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John was born in Florence, Italy, around the year 993. As a member of a noble family, he enjoyed every advantage as a youth.
When his older brother Hugh was murdered, however, he became grief stricken and vowed to avenge him. On Good Friday John saw his brother’s murderer and drew his sword to kill him. The man must have been struck by John’s earnestness or was wracked by guilt and fell to his knees, begging for mercy.
The man’s submission had a profound effect on the bloodthirsty John. He suddenly had had a vision of Christ on the cross and realized that even Christ forgave His enemies. John wisely chose not to take the bloody path he set out for and spared the man’s life.
This epiphany of John led him to go to a monastery and ask to join. He shaved all his hair as a sign of his sincerity and renunciation of frivolousness of his previous life. The abbot was at first reluctant to admit the young man for fear of invoking the wrath of his influential family, but he finally accepted the new member of his order. John lived in the monastery for a few years before moving on to find a more solitary and strict life.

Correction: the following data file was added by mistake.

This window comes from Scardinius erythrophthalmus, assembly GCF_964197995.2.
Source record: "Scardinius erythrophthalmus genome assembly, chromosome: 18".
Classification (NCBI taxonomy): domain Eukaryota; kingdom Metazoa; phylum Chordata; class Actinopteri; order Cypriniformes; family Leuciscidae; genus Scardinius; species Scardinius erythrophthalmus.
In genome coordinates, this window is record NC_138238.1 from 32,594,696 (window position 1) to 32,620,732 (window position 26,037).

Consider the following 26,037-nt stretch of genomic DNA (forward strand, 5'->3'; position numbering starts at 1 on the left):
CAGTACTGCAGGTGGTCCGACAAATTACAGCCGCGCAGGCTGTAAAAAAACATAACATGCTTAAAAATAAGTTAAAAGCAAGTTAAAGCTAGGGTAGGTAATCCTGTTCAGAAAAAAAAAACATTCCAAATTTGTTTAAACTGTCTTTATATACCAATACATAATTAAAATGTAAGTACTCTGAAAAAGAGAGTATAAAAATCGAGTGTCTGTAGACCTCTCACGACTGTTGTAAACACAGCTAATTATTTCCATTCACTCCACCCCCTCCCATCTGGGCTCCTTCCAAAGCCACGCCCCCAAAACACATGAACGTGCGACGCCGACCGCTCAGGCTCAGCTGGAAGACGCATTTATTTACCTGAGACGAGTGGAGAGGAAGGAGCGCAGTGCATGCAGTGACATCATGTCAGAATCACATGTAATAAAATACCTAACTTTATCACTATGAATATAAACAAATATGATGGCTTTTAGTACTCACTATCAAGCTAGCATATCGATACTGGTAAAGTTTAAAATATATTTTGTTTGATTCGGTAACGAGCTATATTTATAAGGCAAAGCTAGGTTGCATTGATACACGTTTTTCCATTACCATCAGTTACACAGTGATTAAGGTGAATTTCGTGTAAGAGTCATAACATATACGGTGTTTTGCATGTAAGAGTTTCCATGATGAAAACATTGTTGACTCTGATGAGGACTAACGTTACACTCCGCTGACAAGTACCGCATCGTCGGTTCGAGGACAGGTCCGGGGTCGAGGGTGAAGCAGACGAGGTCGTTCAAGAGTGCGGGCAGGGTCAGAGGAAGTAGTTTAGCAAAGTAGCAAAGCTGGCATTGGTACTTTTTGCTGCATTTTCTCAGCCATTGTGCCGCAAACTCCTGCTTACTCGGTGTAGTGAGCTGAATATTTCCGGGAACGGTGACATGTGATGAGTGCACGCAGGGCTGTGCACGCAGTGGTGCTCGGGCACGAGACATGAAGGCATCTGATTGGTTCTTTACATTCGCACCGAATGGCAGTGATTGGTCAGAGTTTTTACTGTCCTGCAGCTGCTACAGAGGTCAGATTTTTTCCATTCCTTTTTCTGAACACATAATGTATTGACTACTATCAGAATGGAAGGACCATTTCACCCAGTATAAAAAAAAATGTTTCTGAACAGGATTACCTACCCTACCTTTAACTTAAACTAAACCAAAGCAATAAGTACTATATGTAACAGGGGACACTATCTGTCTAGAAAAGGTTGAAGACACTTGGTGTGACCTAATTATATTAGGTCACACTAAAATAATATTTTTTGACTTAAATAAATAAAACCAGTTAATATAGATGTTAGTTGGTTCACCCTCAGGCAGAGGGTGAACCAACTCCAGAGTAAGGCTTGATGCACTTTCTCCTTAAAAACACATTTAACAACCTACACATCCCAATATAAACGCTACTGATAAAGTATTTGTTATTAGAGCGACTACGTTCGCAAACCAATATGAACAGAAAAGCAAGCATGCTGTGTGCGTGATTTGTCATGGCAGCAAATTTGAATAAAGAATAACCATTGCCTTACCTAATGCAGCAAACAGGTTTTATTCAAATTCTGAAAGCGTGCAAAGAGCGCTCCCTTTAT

John became disenchanted with his first order and tried others, finding that they too were subject to the same corruption found commonly in the church at the time. For this reason, he undertook founding his own order which followed a stricter version of the Benedictine rule. He chose an area east of Florence called Vallombrosa to build a humble monastery with a few other like-minded men and they devoted themselves to contemplation, prayer and care of the poor and sick.
John became famous for his humility, holiness, and wisdom. He was so humble that he refused any offers of leadership and never received holy orders of any kind. Despite his distain for the limelight, John was often consulted by popes. He died at the age of 80, in 1073, and was canonized in 1193.
The Vallombrosan Benedictines still can be found today in the regions of Tuscany and Lombardy.